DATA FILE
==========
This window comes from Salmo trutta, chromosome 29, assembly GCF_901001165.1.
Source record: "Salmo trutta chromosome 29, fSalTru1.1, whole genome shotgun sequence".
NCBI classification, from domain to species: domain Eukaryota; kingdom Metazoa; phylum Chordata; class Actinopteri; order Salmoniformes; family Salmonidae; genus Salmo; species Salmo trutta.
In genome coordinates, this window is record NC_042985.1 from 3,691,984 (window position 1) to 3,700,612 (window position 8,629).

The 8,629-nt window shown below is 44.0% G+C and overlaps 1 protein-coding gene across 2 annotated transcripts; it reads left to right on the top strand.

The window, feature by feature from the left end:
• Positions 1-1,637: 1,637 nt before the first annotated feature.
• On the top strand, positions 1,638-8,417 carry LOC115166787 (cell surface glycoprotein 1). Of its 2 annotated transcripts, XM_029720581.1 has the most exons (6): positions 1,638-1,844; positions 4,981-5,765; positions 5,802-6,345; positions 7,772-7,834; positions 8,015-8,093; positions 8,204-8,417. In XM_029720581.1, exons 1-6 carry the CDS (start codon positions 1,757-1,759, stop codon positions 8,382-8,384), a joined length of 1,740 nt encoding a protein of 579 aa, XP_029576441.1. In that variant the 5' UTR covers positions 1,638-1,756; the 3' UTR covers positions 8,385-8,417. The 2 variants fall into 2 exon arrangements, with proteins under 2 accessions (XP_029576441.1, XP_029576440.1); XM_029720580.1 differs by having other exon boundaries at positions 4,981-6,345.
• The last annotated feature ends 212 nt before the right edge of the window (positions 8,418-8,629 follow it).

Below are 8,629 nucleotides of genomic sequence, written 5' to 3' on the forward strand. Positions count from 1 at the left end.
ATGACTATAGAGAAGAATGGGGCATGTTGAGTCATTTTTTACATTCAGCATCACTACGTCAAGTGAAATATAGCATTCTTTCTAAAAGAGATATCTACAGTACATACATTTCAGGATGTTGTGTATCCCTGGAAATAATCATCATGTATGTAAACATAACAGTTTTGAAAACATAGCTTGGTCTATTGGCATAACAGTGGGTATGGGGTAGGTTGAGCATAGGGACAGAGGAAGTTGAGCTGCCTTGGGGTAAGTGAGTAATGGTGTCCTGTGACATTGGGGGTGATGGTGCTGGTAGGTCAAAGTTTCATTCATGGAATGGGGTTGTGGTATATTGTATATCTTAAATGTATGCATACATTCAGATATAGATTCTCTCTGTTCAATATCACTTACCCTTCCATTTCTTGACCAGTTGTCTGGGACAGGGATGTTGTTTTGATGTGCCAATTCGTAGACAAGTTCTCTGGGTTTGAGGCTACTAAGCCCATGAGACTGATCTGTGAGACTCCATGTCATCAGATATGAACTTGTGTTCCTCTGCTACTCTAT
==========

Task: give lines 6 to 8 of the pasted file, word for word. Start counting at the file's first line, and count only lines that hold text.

The window, feature by feature from the left end:
• Positions 1-1,637: 1,637 nt before the first annotated feature.
• On the top strand, positions 1,638-8,417 carry LOC115166787 (cell surface glycoprotein 1). Of its 2 annotated transcripts, XM_029720581.1 has the most exons (6): positions 1,638-1,844; positions 4,981-5,765; positions 5,802-6,345; positions 7,772-7,834; positions 8,015-8,093; positions 8,204-8,417. In XM_029720581.1, exons 1-6 carry the CDS (start codon positions 1,757-1,759, stop codon positions 8,382-8,384), a joined length of 1,740 nt encoding a protein of 579 aa, XP_029576441.1. In that variant the 5' UTR covers positions 1,638-1,756; the 3' UTR covers positions 8,385-8,417. The 2 variants fall into 2 exon arrangements, with proteins under 2 accessions (XP_029576441.1, XP_029576440.1); XM_029720580.1 differs by having other exon boundaries at positions 4,981-6,345.